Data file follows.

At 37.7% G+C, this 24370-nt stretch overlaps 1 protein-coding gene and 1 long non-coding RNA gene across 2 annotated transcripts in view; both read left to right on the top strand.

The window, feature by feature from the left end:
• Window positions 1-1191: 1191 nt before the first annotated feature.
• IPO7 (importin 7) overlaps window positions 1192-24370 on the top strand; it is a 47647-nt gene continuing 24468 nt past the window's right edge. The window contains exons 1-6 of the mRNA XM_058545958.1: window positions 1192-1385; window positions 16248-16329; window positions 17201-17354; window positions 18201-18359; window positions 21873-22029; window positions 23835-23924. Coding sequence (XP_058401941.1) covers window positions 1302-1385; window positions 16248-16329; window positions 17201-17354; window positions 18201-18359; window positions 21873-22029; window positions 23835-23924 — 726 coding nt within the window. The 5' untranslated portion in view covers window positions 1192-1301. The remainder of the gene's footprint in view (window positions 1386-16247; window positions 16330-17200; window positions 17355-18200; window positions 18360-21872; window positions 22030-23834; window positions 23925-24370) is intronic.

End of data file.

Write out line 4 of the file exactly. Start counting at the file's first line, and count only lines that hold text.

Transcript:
• IPO7 (importin 7) overlaps window positions 1192-24370 on the top strand; it is a 47647-nt gene continuing 24468 nt past the window's right edge. The window contains exons 1-6 of the mRNA XM_058545958.1: window positions 1192-1385; window positions 16248-16329; window positions 17201-17354; window positions 18201-18359; window positions 21873-22029; window positions 23835-23924. Coding sequence (XP_058401941.1) covers window positions 1302-1385; window positions 16248-16329; window positions 17201-17354; window positions 18201-18359; window positions 21873-22029; window positions 23835-23924 — 726 coding nt within the window. The 5' untranslated portion in view covers window positions 1192-1301. The remainder of the gene's footprint in view (window positions 1386-16247; window positions 16330-17200; window positions 17355-18200; window positions 18360-21872; window positions 22030-23834; window positions 23925-24370) is intronic.